In recent years, there has been an increased appreciation that global malaria elimination efforts cannot succeed without a better understanding of Plasmodium vivax, the most prevalent malaria species outside Africa. In particular, our poor understanding of P. vivax's ability to establish dormant hypnozoite stages that reactivate to cause periodic relapse is a major barrier to malaria elimination due to the lack of deployable anti-relapse therapy. This proposal will use new genomic technologies to achieve a better understanding of the genetic determinants of vivax relapse, with the ultimate goal of identifying targets for therapeutic intervention. Specifically, in light of limited experimental models of vivax, we will apply next generation sequencing techniques to clinical samples from vivax-infected Cambodian patients to provide the first detailed look at the genetic signatures of relapsing parasites.
In Aim 1, we will use amplicon deep sequencing to characterize the in-host diversity of initial and recurrent vivax infections in this cohort. Results will be combined with microsatellite genotyping, population genetic analysis, and statistical modeling to distinguish relapses from re-infections and identify genetic variants predisposed to relapse. We will then whole genome sequence parasites causing relapsing vs. non-relapsing infection in Aim 2 to search for genetic polymorphisms associated with relapse. Our overall hypothesis is that frequently relapsing parasites contain polymorphisms in sporozoite (pre-hypnozoite) specific genes that increase hypnozoite formation and confer increased relapse potential. The candidate is an Assistant Professor in the Division of Infectious Diseases at the University of North Carolina. She has field experience in Southeast Asia, and has pursued clinical and molecular epidemiologic research in malaria for the past 5 years at UNC's Gillings School of Global Public Health. The proposed investigations will build on this foundation to equip her with new skills in genomics, bioinformatics, population genetics, and genetic epidemiology essential for conducting malaria genomics research. She will draw on her mentors' pioneering efforts in next generation sequencing of malaria as well as their respective expertise in malaria epidemiology, population genomics, and the application of these disciplines to public health. The Award will also provide protected time for her to attend didactic courses and hands-on workshops, and to finish a Master's of Science in Clinical Research that includes training in clinical study design. Combined with the preliminary data and tools developed via her research, this training will allow her to pursue R01 funding to conduct genome wide association studies of relapse using large vivax cohorts. The candidate's long-term goal is to become a leading vivax clinical scientist who combines sophisticated molecular tools with clinical studies to help achieve elimination of malaria. Her mentors and her division have a long track record in nurturing successful physician-scientists. They are committed to helping her achieve independence as a translational investigator devoted to understanding the genetic basis of vivax relapse.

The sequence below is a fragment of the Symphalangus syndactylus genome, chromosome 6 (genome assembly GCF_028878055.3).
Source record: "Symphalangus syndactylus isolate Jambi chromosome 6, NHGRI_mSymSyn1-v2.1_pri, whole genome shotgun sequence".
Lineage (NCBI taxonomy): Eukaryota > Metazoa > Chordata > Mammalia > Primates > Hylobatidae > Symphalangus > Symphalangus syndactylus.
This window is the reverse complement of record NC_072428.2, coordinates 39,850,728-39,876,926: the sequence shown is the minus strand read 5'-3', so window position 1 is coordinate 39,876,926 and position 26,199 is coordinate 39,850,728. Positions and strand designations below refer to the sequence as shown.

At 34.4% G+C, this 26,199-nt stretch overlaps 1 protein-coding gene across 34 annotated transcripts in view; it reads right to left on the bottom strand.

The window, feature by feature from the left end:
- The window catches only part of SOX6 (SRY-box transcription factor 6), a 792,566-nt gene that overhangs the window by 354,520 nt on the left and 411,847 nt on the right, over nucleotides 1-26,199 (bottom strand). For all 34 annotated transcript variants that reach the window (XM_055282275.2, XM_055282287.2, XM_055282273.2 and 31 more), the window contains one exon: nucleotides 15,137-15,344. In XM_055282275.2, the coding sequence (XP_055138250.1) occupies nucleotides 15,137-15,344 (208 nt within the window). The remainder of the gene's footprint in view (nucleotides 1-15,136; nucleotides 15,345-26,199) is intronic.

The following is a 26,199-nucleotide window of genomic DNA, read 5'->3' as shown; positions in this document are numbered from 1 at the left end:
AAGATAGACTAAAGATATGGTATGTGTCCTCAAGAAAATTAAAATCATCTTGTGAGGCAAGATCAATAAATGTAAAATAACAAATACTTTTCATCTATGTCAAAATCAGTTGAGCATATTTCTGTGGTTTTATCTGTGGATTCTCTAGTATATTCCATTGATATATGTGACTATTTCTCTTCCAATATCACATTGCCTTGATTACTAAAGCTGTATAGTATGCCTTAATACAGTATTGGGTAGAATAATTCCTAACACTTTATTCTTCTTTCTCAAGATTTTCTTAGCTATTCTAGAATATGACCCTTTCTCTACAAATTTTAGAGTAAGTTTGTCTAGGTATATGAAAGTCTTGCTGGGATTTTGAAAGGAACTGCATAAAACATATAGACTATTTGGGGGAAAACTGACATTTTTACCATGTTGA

Plasmodium vivax is the leading cause of malaria outside Africa. Its propensity for relapse has hindered global efforts to eliminate malaria. This work will improve our ability to identify relapsing parasites and establish tools for uncovering the genetic basis of relapse to inform the design of better anti-relapse drugs.
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